As Howick and districts count down to the 175th anniversary, the Times continues its series giving readers a glimpse of life as it used to be.
'A print of the first 1865 Tamaki River Bridge.As Howick and districts count down to the 175th anniversary, the Times continues its series giving readers a glimpse of life as it used to be.The countdown began at the 170th in 2017 By Alan La Roche From 1845, Hemi Pepene operated a ferry service rowing passengers in his rowboat across the Tamaki River.This Maori farmer was known for his entrepreneurial harvesting of his crops of wheat and oats, selling the bags of grain to the Australian goldfields for far better prices than offered by Auckland flour-millers.He had several farm labourers even including a European servant.Some years after the Fencible soldier-settlers arrived in Howick, the Government took over the ferry service, using a hand-operated clumsy winch and chain that was free from 6am until sunset, but fees applied during the night for the operator.Irritated passengers queued often for over an hour and horses swam across beside the punt.Howick residents, especially farmers, demanded a bridge to get their bags of wheat or oats to the Auckland markets.Auckland Provincial Council held local meetings focused on “who will pay for the bridge?” Suggested a poll tax or a toll on all who use the bridge?Council advertised for a design.The cheapest design was accepted and he was given the £50.Fourteen Pakuranga landowners signed up as guarantors to pay interest on the funds until tolls were charged.And 120 Totara piles up to the impressive 19m long [65 feet] were felled in the Mahurangi bush.Once rammed into the sandstone base they were sheathed in brass alloy muntz metal to protect the piles from teredo worms.The wooden section 195 metres [640 feet] long was built of kauri beams with kauri decking.Large granite stone abutments were quarried in Melbourne as the East Tamaki lava stone was not strong enough.William Weaver, engineer-in-chief to Auckland Provincial Council, had studied under the famous Isambard Kingdom Brunel (an English mechanical and civil engineer) in England, supervised the construction.The iron section incorporating a 40 foot swing-span was built and erected by Russell and Company in Sydney before being sent to Auckland.At the official opening in October 1865, the last stone abutment was tapped into place by Robert Graham, superintendent of Auckland Provincial Council, followed by a substantial lunch for more than 100 guests in a large marquee beside the Panmure Redoubt below St Matthias Church.After many toasts and a meal, a dance was held which included the lively fashionable “Sir Roger de Coverley” and everyone went home very happy.The abutment roads were soon built and Howick’s horse buses could reach Auckland in less than two hours.Almost as good as in 2018!Large crowds came out to see the new engineering structure.But by 1913 a new bridge was needed as the kauri decking was rotting.In 1916 a new wider concrete bridge was built.Using sea water to mix the concrete, sand off Bucklands Beach and poor steel due to World War I restrictions, cracks soon appeared and in 1960, the present (2nd) Panmure Bridge was opened.The iron section of the 1865 bridge was recently restored with financial help of Auckland Council.The marina buildings are soon to be demolished to make way for dual designated bus-lanes over a new third bridge over the Tamaki River.Alan La Roche, Howick Historian . The post Punt or bridge the Tamaki River? appeared first on Times .'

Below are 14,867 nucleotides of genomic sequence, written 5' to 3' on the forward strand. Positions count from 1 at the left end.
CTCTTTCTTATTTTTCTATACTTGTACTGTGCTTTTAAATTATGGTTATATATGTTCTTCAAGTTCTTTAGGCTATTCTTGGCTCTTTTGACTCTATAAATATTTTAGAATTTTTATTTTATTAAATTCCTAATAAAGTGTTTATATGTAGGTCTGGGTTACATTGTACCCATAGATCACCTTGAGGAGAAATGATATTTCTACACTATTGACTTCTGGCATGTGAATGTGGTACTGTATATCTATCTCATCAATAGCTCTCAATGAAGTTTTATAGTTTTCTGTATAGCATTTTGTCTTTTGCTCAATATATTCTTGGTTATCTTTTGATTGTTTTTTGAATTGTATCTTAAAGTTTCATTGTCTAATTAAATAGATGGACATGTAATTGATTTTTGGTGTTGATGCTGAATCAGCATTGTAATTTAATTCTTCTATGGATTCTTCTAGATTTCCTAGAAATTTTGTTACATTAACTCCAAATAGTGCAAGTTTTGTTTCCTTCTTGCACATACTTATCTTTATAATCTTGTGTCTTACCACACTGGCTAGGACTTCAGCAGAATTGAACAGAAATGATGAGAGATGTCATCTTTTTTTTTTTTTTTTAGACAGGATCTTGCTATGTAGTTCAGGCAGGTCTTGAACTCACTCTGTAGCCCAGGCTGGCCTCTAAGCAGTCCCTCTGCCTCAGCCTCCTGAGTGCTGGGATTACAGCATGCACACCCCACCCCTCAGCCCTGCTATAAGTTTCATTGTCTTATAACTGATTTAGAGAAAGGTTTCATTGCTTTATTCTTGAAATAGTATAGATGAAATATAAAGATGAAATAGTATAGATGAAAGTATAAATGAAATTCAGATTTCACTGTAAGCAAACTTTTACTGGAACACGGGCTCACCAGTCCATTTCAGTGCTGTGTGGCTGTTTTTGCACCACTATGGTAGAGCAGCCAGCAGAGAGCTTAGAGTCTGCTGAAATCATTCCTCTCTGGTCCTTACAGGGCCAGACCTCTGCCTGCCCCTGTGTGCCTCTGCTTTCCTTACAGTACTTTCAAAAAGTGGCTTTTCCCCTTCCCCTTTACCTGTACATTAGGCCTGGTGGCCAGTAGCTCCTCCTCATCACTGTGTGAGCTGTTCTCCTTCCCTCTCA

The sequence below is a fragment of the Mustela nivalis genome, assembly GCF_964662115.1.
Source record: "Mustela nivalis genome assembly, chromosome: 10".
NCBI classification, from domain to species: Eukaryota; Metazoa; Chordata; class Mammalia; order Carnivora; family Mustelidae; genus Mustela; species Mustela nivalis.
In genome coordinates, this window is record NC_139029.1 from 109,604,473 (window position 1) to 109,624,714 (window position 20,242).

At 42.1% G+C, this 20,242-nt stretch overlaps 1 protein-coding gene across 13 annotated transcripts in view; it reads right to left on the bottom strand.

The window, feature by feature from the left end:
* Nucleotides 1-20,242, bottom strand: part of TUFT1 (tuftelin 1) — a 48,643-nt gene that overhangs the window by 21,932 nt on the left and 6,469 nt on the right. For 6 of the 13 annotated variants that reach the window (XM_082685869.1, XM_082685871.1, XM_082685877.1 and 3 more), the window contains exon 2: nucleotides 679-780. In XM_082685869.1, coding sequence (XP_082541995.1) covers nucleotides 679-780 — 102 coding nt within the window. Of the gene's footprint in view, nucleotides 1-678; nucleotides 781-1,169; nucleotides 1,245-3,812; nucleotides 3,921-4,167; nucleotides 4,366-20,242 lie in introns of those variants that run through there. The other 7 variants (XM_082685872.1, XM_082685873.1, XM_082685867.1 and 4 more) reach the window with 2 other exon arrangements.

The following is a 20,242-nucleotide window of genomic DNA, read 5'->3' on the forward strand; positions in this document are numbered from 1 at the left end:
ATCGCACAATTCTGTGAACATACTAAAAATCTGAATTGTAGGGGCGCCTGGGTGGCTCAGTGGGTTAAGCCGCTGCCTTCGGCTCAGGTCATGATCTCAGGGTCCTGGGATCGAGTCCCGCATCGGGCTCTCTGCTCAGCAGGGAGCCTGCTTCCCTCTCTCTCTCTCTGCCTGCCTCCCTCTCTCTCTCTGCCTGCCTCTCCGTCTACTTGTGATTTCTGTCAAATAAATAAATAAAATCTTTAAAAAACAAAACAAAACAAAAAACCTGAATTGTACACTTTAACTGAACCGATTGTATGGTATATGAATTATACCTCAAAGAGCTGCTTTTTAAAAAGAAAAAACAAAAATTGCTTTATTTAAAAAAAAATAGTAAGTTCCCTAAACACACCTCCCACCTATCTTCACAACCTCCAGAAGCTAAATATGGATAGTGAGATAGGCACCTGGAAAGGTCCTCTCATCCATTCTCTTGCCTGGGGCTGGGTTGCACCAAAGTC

Facebook has crashed for Kiwis across the country as the social media giant faces loading issues around the globe.Users are unable to load the Facebook site on desktop, while others on the phone app cannot refresh, comment, or post..
Good morning, and welcome to The Bulletin. In today’s edition: Union to take legal action against Novopay, building site sediment damaging waterways, and the govt’s road safety strategy explained.Teachers are taking legal action against Novopay,